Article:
North Carolina To Hold Special Legislative Session To Ban All LGBT Nondiscrimination Ordinances
State lawmakers in North Carolina will meet today to pass legislation that will ban all LGBT nondiscrimination policies across the state.
The move seems to be in direct response to the LGBT nondiscrimination ordinance that was passed in Charlotte, which riled conservatives with the addition of a policy that would’ve allowed transgender people to use public bathrooms that correspond to their gender identity. North Carolina’s Governor Pat McCrory warned Charlotte that he would support attempts to nullify the policy, though today’s move is spearheaded by Republican House Speaker Tim Moore.
The New Civil Rights Movement has more:
The proposed bill is broad. Not only does it void LGBT nondiscrimination ordinances throughout the state, it attacks transgender citizens by revoking their right to use public restrooms based on gender identity. It also mandates that only the General Assembly is allowed to regulate public accommodations, such as restrooms.
But it goes even further, mandating that only the General Assembly can regulate employment discrimination ordinances – another assault directed at LGBT citizens.
The bill is entitled, “An Act to Provide for Single Sex Multiple Occupancy Bathroom and Changing Facilities in Schools and Public Agencies and to Create Statewide Consistency in Regulation of Employment and Public Accommodations.” According to WNCN, it will require “that multi-occupancy bathrooms be limited to just one gender, using anatomy and birth certificates as a guide.”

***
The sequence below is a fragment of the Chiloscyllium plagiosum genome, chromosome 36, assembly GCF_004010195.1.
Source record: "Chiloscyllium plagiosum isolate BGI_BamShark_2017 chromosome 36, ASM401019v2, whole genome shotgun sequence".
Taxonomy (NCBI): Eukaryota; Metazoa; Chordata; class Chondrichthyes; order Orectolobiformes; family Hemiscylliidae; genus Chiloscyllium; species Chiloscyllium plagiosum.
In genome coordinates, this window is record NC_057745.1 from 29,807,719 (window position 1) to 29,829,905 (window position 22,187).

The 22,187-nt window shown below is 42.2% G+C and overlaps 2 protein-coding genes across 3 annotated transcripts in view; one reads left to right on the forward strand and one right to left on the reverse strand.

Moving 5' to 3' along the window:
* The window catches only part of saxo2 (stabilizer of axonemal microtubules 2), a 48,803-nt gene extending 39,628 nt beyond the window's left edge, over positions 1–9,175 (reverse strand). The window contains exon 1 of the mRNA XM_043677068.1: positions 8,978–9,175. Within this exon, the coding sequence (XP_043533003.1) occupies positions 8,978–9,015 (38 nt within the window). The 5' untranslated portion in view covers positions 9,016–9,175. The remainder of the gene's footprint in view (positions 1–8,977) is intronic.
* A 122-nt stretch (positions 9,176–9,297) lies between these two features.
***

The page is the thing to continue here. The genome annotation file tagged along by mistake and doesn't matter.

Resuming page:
It “allows school districts to use single occupancy bathrooms to make accommodations for students in special circumstances,” but it’s unclear what those special circumstances are.
Republican Gov. Pat McCrory, who threatened “immediate state legislative intervention” if Charlotte passed a nondiscrimination bill, is expected to sign the legislation.
Equality NC is trying to mobilize concerned citizens to call their legislators to halt the session, but that appears unlikely. A majority of Democrats, independents, and Republicans believe that Charlotte’s ruling should be left alone. It looks like “The Bathroom Thing” strikes again. If this legislation becomes law, equality advocates at the local level are going to have their work cut out for them when it comes to passing more nondiscrimination ordinances.
This is a blow for LGBT people in North Carolina and a wakeup call for advocates in other states.